American Jay Haas charged into early contention for a third Senior PGA Championship title by shooting a flawless five-under-par 66 in Thursday's opening round at Bellerive Country Club in St. Louis, Missouri.
The 59-year-old shrugged off lingering back pain with accurate driving and deft course management to end a cool, blustery day tied at the top with compatriot Duffy Waldorf, who qualified for the over-50 Champions Tour last August.
Japan's Kiyoshi Murota and American club professional Sonny Skinner started out with 67s in the first of the season's five senior majors, finishing a stroke in front of Taiwan's Lu Chien-soon and Australian Peter Senior.
Haas, a 16-times winner on the Champions Tour who clinched the Senior PGA Championship in 2006 and 2008, expressed both delight and surprise after his five-birdie display.
"Certainly very excited about shooting five under here," he told reporters. "Probably my lowest score ever at Bellerive, no matter what age I was. I didn't expect it going out.
"I wasn't very sharp today, but my misses were in the correct spots and I took advantage of a few good iron shots. I'm very, very pleased with that."
Asked how much he had been bothered by his back, St. Louis-born Haas replied: "A little bit. It's tight, it doesn't allow me to kind of stay in my spine angle. Just trying to hit the fairways was my first key and I did that a lot today."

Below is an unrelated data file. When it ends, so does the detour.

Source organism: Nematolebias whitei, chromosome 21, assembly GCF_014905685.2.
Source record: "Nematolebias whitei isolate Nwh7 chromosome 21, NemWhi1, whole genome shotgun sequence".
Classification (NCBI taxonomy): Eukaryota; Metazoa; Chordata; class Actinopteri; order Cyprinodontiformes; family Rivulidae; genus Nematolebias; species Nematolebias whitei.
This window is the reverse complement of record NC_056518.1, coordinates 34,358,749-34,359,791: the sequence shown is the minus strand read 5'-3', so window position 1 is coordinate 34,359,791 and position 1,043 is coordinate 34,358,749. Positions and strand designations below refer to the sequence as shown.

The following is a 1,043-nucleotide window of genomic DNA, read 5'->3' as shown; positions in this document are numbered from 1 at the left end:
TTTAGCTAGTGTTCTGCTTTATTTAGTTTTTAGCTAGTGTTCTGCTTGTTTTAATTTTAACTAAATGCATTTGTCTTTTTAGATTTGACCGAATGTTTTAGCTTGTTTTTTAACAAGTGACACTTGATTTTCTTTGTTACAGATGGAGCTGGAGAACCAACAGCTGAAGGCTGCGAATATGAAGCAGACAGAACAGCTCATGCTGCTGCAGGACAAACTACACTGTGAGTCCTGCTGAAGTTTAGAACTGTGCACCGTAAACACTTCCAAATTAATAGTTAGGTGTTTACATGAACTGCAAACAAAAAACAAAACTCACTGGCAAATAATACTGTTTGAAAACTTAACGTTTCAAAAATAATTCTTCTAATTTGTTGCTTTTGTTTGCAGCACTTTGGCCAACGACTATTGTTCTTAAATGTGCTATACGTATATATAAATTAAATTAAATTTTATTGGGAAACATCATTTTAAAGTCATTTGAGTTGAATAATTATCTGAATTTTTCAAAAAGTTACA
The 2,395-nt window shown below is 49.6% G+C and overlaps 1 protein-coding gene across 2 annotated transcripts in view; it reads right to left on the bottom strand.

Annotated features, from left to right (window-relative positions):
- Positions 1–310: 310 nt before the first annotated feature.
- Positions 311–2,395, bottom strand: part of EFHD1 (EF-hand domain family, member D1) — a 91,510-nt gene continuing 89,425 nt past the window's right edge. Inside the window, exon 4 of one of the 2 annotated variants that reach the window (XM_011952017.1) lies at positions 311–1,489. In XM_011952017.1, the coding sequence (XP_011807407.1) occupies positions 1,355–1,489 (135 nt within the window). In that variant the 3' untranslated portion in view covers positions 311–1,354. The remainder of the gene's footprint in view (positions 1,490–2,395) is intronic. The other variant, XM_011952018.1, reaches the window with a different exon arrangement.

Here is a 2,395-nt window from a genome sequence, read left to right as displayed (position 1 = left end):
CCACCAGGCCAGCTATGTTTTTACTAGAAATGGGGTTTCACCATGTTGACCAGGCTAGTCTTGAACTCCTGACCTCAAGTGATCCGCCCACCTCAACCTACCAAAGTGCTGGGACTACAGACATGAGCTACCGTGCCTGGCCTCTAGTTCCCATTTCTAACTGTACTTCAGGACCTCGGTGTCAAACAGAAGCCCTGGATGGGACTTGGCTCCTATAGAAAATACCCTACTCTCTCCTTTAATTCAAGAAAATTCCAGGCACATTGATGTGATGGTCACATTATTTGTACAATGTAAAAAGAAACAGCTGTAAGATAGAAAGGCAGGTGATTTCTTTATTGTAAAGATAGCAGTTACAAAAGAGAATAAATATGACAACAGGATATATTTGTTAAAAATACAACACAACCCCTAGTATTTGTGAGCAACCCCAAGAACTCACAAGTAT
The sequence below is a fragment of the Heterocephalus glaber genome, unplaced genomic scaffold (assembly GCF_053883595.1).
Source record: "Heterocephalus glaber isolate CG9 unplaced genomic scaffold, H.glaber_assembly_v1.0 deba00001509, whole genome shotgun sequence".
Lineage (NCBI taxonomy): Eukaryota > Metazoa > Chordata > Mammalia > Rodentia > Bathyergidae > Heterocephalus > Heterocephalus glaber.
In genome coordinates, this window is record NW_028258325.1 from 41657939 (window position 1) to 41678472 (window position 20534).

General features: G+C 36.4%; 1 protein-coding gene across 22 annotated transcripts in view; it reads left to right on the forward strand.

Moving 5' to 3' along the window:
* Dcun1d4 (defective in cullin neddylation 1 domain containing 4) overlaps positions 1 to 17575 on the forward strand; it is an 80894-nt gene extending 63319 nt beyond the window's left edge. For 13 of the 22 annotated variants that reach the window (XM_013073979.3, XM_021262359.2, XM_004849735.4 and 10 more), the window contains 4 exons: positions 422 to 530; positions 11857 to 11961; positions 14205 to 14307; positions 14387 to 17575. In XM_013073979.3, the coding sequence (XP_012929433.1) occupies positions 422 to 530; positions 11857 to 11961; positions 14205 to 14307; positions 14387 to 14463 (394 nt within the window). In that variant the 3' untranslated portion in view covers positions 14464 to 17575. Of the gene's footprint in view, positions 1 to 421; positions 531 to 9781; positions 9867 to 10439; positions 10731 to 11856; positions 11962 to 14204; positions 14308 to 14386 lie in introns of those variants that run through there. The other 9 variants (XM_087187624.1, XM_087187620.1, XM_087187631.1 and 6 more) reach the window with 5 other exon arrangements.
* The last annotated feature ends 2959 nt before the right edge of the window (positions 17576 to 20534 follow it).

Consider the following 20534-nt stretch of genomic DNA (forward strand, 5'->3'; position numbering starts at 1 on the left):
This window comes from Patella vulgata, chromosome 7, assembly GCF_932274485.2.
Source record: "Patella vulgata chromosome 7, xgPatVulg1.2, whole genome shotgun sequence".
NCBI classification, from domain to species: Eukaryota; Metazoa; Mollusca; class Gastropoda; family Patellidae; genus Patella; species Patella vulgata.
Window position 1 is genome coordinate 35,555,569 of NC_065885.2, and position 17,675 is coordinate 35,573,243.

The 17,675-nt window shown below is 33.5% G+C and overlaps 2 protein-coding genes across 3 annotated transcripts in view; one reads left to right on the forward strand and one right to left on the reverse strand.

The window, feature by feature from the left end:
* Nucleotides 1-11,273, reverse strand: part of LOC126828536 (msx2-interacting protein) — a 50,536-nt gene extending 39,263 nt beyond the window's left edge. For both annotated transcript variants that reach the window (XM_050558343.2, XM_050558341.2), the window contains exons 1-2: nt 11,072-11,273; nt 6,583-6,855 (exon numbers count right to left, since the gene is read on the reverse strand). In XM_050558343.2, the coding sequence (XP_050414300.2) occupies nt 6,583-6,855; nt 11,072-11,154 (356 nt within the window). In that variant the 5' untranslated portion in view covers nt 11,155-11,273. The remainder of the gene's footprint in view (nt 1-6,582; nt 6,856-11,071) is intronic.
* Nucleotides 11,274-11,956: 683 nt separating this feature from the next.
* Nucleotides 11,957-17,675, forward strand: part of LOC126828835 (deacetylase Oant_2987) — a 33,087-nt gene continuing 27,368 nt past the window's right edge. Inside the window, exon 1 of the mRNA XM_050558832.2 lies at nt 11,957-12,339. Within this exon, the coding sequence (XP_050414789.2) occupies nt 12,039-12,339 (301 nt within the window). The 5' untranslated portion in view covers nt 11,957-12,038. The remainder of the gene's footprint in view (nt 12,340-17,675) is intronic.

A special bonus for Haas was being watched over the last nine holes by his 84-year-old uncle Bob Goalby, the 1968 Masters champion who had introduced him to the game.
"At 84, that's pretty impressive," Haas smiled. "The last time he walked nine holes I don't know when that was, but I was happy to see him.
"I have a picture at my house and it's of me and him and his caddie in the '65 (U.S.) Open here ... just walking off the 14th green. I was 11-years-old then. I said to my caddie, 'Here he is watching me play golf at 84 and I'm 59.' It's pretty cool."
Roger Chapman, who won last year's Senior PGA Championship by two shots over American John Cook before landing a second major crown at the U.S. Senior Open two months later, launched his title defense with a 72.
"I was a bit nervous," the 54-year-old Englishman said after mixing two bogeys with a lone birdie. "I got off to a shaky start. But I just sort of stuck in there, hung around.
"I didn't play great, sort of up-and-down a few times for pars. But overall 72, in the breeze today, wasn't too bad."
(Reporting by Mark Lamport-Stokes in Los Angeles; Editing by Peter Rutherford)